What is Forensic Medical Examiner?

Forensic Medical Examiners, or FMEs, are specialized physicians trained in examining and investigating unexpected, suspicious deaths or involving legal implications. They perform autopsies, analyze medical evidence, and may contribute to cases involving violent crimes.

What Is Forensic Medical Examiner – Overview

A Forensic Pathologist is a medically trained doctor who specializes in pathology. They focus on determining the cause and manner of death through autopsy and examination of tissue samples. Their primary responsibility is to determine the cause and manner of a person’s death. They can also assist with the investigation outside of a laboratory.

Some forensic medical examiners are trained to consultant levels in pediatrics, gynecology, surgery, or any other clinical specialty. Some may have a background in general medicine.

Some of their areas of work are-

  • Examining the complaints of sexual assaults
  • Examining children’s injuries after any sexual or physical abuse
  • Working in custody suites and many more

Roles and Responsibilities of a Forensic Medical Examiner

What Is Forensic Medical Examiner

What Is Forensic Medical Examiner – Roles and Responsibilities

A forensic medical examiner is always involved in an investigation’s different legal and medical aspects. They need to determine if a person’s death was natural, intentional (such as homicide), or accidental from a medical standpoint. They can work with forensic scientists, technicians, investigators, and other specialists to collect more information about the case. While autopsies are a key tool, forensic medical examiners may also rely on other investigative methods and evidence to establish an official cause of death.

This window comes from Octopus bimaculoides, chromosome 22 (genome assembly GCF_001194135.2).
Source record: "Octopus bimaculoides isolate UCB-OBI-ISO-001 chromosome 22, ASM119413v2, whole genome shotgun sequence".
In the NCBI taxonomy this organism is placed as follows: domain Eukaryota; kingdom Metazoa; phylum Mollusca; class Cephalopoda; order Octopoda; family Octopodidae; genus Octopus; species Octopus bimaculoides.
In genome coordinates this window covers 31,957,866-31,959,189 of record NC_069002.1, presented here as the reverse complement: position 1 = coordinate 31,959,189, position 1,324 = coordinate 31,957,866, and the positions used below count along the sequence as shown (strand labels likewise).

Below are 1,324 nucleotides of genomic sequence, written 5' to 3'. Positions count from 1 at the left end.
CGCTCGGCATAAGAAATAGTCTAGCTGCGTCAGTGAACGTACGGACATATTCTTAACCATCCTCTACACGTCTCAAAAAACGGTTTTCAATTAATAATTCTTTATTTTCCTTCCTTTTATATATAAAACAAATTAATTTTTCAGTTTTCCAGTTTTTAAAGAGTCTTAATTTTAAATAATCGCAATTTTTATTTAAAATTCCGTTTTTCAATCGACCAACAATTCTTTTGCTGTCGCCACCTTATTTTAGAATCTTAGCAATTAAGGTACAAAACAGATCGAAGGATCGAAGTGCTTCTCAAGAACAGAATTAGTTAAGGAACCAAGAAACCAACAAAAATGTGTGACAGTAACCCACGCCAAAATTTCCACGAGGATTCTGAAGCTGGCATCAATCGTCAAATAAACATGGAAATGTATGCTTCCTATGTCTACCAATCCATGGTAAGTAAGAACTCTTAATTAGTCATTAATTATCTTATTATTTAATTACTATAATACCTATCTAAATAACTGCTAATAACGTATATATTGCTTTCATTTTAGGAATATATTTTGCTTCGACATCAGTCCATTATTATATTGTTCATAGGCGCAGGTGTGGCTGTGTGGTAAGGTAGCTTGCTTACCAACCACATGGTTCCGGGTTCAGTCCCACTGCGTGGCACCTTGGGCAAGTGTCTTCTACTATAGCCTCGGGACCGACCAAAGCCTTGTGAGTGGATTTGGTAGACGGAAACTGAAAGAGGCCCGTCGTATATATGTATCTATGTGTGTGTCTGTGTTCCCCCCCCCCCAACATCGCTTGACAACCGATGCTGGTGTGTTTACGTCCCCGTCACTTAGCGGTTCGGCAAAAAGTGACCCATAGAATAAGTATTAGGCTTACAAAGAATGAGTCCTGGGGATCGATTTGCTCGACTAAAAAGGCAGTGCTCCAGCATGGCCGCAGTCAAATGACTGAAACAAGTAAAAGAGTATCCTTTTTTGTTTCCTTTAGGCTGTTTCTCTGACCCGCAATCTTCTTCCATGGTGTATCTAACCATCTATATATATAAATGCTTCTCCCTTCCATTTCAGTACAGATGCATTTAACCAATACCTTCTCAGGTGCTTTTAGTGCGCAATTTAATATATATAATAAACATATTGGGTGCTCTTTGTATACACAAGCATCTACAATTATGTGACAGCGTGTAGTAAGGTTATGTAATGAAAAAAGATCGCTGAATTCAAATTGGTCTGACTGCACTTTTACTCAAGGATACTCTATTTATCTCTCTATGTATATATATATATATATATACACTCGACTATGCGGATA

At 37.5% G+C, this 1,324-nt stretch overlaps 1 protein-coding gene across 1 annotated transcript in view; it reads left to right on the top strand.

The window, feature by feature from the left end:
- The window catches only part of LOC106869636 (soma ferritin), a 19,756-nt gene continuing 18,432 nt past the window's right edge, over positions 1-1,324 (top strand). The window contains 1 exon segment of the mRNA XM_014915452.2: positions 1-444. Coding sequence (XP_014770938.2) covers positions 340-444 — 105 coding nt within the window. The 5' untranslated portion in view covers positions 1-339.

A forensic medical examiner mostly works with lawyers and police from a legal perspective while investigating a crime scene.

The major responsibilities of a forensic medical examiner are-

  • Recording the details about a body, even the weight of each organ
  • Taking samples of various body fluids
  • Supervising and taking pictures of the body
  • When required, perform scans and X-rays of the body
  • Testing crime scene evidence, including witness statements
  • Studying the medical history of deceased people
  • Performing autopsy to see if there is evidence of any injury or disease
  • Using specialized knowledge in the areas like serology, anatomy, toxicology, DNA, and firearms
  • Collecting and recording any medical evidence from the body
  • Coordinating work with law enforcement’s operations
  • Making sure that the evidence collection follows the right procedure
  • Offering to counsel to the family members about the cause of death of the deceased person
  • Performing physical examinations and lab tests requested by the district attorney or the court
  • Helping with the examination of living people in a criminal case
  • Working alone in a laboratory for hours
  • Testifying their findings in court when required
  • Providing death certificates

7 Steps to Become a Forensic Medical Examiner

Becoming a Forensic Medical Examiner requires a significant commitment to education and training, including earning a Bachelor’s degree, an MD (Medical Doctor) or DO (Doctor of Osteopathy), and residency training in pathology and a fellowship in forensic pathology.

Step 1: High School Graduation or GED